, a slaveholding politician from a Southern state probable would have. Lincoln also knew the supreme court likely would have declared the Emancipation proclamation unconstitutional in the absence of a change to the Constitution.
Lincoln did it to preserve the union. Simple put the American Civil war was fought on many fronts. Economic, Political, Military, and Diplomatic. It was the diplomatic war which needed Lincoln's action on Jan of 1863. Britain and France were threatening to enter the war on behalf of the Confederate States. Lincoln used the Emancipation Proclamation to reframe the war from one about preserving the Union, into a war to end slavery. That's what the emancipation proclamation did. It announced that ending slavery would be a major goal of the Union in the War. Lincoln knew if the war was framed as one against slavery it would make Britain and France's intervention untenable giving both countries had already abolished slavery Britain(Slavery Abolition Act in 1833) and France (Louis X abolished slavery in 1315, although slavery continued in French Colonies until 1848).
The timing was dictated by politics, and as previous answers said more precisely by a Union victory at Battle of Antietam. Technically Antietam wasn't a victory for the Union it was a stalemate. But after months and months of seeing his armies retreating from the gates of Richmond, seeing Lee retreat from Maryland back into Virginia was represented in the Northern Newspapers as a victory. So Lincoln used that "victory" to roll out his diplomatic offensive against Britain and French intervention.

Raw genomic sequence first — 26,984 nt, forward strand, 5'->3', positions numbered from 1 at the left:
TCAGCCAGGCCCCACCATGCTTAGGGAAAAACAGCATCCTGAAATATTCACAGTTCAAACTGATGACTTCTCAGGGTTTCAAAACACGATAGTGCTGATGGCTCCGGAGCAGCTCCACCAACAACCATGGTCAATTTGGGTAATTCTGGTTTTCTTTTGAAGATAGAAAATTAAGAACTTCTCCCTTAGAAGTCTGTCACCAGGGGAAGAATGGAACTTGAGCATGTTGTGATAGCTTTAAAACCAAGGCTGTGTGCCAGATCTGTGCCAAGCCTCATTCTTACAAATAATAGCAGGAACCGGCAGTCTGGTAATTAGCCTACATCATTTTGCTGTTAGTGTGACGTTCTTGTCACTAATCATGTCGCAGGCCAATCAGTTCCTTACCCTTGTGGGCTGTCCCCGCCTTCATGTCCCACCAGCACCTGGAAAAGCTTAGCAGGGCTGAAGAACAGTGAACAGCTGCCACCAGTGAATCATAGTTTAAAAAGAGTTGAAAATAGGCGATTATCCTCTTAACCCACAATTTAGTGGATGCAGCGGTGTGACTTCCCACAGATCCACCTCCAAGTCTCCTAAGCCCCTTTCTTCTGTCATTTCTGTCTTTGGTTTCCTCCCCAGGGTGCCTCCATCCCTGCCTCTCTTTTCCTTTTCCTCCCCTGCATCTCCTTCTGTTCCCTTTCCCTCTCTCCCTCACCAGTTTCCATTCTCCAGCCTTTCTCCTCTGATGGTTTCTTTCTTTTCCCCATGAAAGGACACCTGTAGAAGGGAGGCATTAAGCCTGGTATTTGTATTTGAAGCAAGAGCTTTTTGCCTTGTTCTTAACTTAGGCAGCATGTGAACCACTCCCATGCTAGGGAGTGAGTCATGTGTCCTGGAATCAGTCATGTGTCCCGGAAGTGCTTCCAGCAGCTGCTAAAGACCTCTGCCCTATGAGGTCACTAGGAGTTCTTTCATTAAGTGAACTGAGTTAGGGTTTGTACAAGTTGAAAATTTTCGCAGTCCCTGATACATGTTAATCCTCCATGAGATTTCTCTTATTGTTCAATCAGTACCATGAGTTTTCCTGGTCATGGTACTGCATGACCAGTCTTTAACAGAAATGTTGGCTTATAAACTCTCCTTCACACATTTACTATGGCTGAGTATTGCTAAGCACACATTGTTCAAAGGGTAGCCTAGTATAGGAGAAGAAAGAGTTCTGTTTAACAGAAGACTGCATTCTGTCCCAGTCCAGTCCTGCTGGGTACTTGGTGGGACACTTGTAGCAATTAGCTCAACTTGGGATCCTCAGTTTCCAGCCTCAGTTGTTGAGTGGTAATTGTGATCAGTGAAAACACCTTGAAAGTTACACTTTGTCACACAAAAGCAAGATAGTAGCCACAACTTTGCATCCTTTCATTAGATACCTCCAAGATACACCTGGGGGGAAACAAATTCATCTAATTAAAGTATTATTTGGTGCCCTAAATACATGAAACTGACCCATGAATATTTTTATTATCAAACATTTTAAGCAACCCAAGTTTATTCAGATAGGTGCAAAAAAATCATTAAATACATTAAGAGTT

As Lincoln had hoped, the Proclamation turned foreign popular opinion in favor of the Union by gaining the support of anti-slavery countries and countries that had already abolished slavery (especially the developed countries in Europe such as Great Britain or France). This shift ended the Confederacy's hopes of gaining official recognition.
Since the Emancipation Proclamation made the eradication of slavery an explicit Union war goal, it linked support for the South to support for slavery. Public opinion in Britain would not tolerate direct support for slavery. British companies, however, continued to build and operate blockade runners for the South. As Henry Adams noted, "The Emancipation Proclamation has done more for us than all our former victories and all our diplomacy." In Italy, Giuseppe Garibaldi hailed Lincoln as "the heir of the aspirations of John Brown". On August 6, 1863, Garibaldi wrote to Lincoln: "Posterity will call you the great emancipator, a more enviable title than any crown could be, and greater than any merely mundane treasure".
Mayor Abel Haywood, a representative for workers from Manchester, England, wrote to Lincoln saying, "We joyfully honor you for many decisive steps toward practically exemplifying your belief in the words of your great founders: 'All men are created free and equal.'" The Emancipation Proclamation served to ease tensions with Europe over the North's conduct of the war, and combined with the recent failed Southern offensive at Antietam, to cut off any practical chance for the Confederacy to receive British support in the war.